6 Thoughts on "Researchers’ Social License – in Need of Renewal?"

You may also wish to add the broken tenure system to the list of issues related to the social license. Tenured professors routinely violate Federal and State laws, as well as the rules and regulations of their own universities. They face few, if any, consequences. Tenure is granted at a university level, not at a Federal or State level. Federal and State laws supersede tenure. “Research freedom” has been extended to cover any and all transgressions as much as possible. What the public sees is an unethical and immoral cesspool that undermines their ability to believe in the research results produced in such an environment. When academia regains a moral compass, people may begin to respect the research results again.

“Routinely”? How about “some individuals, in some instances, but rarely overall”? Most people are law-abiding or at least, as Hamlet put it, “indifferent honest.”

Hi Jewel, I’d be really interested in examples of what you’re referring to! I’m based on the UK and less familiar with examples from the US. But perhaps related is the issues of “fat cat salaries”, which has been an issue here in the UK, with various university vice chancellors being called out for huge salaries (while academics have held strikes to protest at cuts to their pension funds). See for example https://www.bbc.co.uk/news/uk-england-bristol-42260090 and https://www.ft.com/content/b1c8c900-305f-11e9-8744-e7016697f225. Please do share links to the challenges you’re describing!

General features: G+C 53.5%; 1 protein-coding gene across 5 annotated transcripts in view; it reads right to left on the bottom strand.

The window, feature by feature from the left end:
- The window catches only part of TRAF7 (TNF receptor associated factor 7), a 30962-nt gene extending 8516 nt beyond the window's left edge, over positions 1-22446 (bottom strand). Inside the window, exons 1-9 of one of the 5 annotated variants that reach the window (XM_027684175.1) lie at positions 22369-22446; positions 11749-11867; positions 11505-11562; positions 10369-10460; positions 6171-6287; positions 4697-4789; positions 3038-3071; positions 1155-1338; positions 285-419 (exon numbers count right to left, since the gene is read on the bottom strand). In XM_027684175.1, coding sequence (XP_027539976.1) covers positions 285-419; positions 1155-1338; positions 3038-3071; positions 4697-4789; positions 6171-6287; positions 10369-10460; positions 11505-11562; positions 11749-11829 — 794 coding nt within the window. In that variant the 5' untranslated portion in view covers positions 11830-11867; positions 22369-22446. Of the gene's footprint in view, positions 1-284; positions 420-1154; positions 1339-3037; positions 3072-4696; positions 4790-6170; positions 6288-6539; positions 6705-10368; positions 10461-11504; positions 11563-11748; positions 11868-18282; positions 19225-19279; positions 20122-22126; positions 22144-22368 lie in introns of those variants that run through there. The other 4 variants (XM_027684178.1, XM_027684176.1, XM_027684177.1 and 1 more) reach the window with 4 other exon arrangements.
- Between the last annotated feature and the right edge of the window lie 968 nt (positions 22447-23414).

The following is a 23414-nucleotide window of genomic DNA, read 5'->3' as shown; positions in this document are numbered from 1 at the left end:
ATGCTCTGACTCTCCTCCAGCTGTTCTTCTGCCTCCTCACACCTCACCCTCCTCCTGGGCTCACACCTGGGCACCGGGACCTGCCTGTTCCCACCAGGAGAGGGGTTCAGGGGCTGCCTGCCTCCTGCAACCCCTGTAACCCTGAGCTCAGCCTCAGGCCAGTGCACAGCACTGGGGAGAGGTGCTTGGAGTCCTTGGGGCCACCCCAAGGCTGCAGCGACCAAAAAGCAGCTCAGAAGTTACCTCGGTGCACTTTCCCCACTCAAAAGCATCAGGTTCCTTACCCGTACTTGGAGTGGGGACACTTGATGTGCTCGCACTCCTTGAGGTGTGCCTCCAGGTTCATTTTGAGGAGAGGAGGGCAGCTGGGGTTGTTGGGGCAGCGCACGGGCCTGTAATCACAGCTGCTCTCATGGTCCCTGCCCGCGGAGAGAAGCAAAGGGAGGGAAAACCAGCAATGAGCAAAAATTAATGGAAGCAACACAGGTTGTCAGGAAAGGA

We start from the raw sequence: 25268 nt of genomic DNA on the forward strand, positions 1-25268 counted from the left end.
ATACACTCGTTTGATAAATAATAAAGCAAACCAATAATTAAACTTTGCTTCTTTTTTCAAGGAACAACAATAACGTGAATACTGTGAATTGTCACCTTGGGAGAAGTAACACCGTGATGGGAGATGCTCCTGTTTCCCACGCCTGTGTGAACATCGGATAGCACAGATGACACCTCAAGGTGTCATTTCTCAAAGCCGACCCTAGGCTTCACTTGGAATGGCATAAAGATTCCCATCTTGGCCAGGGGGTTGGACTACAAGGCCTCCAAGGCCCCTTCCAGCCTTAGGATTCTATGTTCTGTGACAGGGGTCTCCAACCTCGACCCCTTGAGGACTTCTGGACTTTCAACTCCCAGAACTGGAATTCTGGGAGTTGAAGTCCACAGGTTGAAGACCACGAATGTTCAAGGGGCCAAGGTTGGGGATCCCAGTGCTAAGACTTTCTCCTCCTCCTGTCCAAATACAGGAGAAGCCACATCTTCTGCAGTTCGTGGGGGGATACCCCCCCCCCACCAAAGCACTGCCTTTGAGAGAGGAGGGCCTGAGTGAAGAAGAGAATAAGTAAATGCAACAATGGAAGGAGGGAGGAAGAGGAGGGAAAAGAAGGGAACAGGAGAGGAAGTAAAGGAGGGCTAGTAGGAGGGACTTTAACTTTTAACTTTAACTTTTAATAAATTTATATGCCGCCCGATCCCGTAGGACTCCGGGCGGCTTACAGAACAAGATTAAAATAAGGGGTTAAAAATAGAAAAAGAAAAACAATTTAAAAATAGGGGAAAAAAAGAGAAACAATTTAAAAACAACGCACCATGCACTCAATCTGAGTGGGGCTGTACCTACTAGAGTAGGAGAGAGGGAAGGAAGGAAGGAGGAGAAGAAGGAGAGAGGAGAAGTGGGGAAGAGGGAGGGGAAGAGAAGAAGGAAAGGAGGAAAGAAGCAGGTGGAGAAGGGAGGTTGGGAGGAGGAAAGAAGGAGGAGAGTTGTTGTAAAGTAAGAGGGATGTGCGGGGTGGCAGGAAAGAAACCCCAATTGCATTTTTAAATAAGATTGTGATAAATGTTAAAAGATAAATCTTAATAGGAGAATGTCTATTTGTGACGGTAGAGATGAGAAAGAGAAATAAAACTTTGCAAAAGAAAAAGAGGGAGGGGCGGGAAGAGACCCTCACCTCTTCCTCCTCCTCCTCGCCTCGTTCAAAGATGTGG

Very interesting take on the social license. I am wondering how does the social license dimension of almost the entirety of Humanities and Social Sciences Research, and also basic research in subjects like Mathematics look like? Would you please elaborate?

Hi Deen, I think social sciences have a particular need for social licence. Social science is sometimes defined as being “the scientific study of human beings” (https://www.thebritishacademy.ac.uk/blog/what-social-science). Many social science projects and fields will rely on participation by, and data from, human beings. You need those people to “approve” of that work, and find it worthwhile, for them to be willing to contribute their time, expertise, samples, stories etc. In basic research such as Mathematics, the concept of “social licence” may be little more than a willingness, on the part of taxpayers and donors, to continue funding research. But very quickly, as you move from (say) mathematics into computer modelling, “social licence” might involve the need for stakeholders to accept and apply the results of that work. For example, communities with the potential to be affected by natural disasters need to trust data scientists’ advice to evacuate. Does that answer your question in the way you hoped?

Thank you, Charlie. This is really helpful. Essentially, we should then assume that society always knows what is worthwhile, especially in foresight. It could be a problematic assumption if you ask philosophers, but nevertheless, it is good to be aware of the social license aspect in research.